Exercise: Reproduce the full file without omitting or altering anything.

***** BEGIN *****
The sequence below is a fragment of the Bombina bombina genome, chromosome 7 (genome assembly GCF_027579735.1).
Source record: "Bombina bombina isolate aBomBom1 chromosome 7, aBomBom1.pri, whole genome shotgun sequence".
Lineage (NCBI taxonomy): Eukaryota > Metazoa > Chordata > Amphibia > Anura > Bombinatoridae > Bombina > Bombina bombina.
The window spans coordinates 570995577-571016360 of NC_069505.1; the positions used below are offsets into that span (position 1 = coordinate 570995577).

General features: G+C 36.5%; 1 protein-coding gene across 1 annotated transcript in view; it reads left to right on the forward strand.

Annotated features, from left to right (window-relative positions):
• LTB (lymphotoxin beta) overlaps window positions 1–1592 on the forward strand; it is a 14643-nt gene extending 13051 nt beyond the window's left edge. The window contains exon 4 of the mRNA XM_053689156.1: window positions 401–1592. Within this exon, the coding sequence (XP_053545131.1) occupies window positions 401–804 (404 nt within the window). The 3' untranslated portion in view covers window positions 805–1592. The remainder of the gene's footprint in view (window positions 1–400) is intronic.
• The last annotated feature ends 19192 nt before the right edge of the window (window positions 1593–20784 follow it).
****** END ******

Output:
The sequence below is a fragment of the Bombina bombina genome, chromosome 7 (genome assembly GCF_027579735.1).
Source record: "Bombina bombina isolate aBomBom1 chromosome 7, aBomBom1.pri, whole genome shotgun sequence".
Lineage (NCBI taxonomy): Eukaryota > Metazoa > Chordata > Amphibia > Anura > Bombinatoridae > Bombina > Bombina bombina.
The window spans coordinates 570995577-571016360 of NC_069505.1; the positions used below are offsets into that span (position 1 = coordinate 570995577).

General features: G+C 36.5%; 1 protein-coding gene across 1 annotated transcript in view; it reads left to right on the forward strand.

Annotated features, from left to right (window-relative positions):
• LTB (lymphotoxin beta) overlaps window positions 1–1592 on the forward strand; it is a 14643-nt gene extending 13051 nt beyond the window's left edge. The window contains exon 4 of the mRNA XM_053689156.1: window positions 401–1592. Within this exon, the coding sequence (XP_053545131.1) occupies window positions 401–804 (404 nt within the window). The 3' untranslated portion in view covers window positions 805–1592. The remainder of the gene's footprint in view (window positions 1–400) is intronic.
• The last annotated feature ends 19192 nt before the right edge of the window (window positions 1593–20784 follow it).